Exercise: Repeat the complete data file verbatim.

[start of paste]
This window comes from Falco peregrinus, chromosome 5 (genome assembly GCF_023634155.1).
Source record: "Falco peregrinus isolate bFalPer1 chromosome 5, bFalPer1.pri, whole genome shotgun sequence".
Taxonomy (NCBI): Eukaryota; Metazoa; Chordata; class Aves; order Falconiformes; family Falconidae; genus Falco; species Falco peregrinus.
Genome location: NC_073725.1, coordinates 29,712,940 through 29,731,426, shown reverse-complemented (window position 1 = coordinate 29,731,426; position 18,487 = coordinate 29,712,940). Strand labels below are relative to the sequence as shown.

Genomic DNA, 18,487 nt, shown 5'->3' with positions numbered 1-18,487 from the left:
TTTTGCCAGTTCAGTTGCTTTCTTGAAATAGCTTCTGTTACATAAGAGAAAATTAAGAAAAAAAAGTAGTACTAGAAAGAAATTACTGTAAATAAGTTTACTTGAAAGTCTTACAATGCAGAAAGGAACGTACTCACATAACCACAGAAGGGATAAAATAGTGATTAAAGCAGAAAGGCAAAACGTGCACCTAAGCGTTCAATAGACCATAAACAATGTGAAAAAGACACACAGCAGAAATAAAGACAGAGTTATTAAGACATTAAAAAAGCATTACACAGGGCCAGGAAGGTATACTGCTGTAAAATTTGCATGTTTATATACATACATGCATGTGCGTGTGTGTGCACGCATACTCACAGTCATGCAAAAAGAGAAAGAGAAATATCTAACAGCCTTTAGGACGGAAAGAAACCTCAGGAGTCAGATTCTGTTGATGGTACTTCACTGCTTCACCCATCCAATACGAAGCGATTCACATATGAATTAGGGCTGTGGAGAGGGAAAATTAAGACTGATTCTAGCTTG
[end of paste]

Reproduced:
This window comes from Falco peregrinus, chromosome 5 (genome assembly GCF_023634155.1).
Source record: "Falco peregrinus isolate bFalPer1 chromosome 5, bFalPer1.pri, whole genome shotgun sequence".
Taxonomy (NCBI): Eukaryota; Metazoa; Chordata; class Aves; order Falconiformes; family Falconidae; genus Falco; species Falco peregrinus.
Genome location: NC_073725.1, coordinates 29,712,940 through 29,731,426, shown reverse-complemented (window position 1 = coordinate 29,731,426; position 18,487 = coordinate 29,712,940). Strand labels below are relative to the sequence as shown.

Genomic DNA, 18,487 nt, shown 5'->3' with positions numbered 1-18,487 from the left:
TTTTGCCAGTTCAGTTGCTTTCTTGAAATAGCTTCTGTTACATAAGAGAAAATTAAGAAAAAAAAGTAGTACTAGAAAGAAATTACTGTAAATAAGTTTACTTGAAAGTCTTACAATGCAGAAAGGAACGTACTCACATAACCACAGAAGGGATAAAATAGTGATTAAAGCAGAAAGGCAAAACGTGCACCTAAGCGTTCAATAGACCATAAACAATGTGAAAAAGACACACAGCAGAAATAAAGACAGAGTTATTAAGACATTAAAAAAGCATTACACAGGGCCAGGAAGGTATACTGCTGTAAAATTTGCATGTTTATATACATACATGCATGTGCGTGTGTGTGCACGCATACTCACAGTCATGCAAAAAGAGAAAGAGAAATATCTAACAGCCTTTAGGACGGAAAGAAACCTCAGGAGTCAGATTCTGTTGATGGTACTTCACTGCTTCACCCATCCAATACGAAGCGATTCACATATGAATTAGGGCTGTGGAGAGGGAAAATTAAGACTGATTCTAGCTTG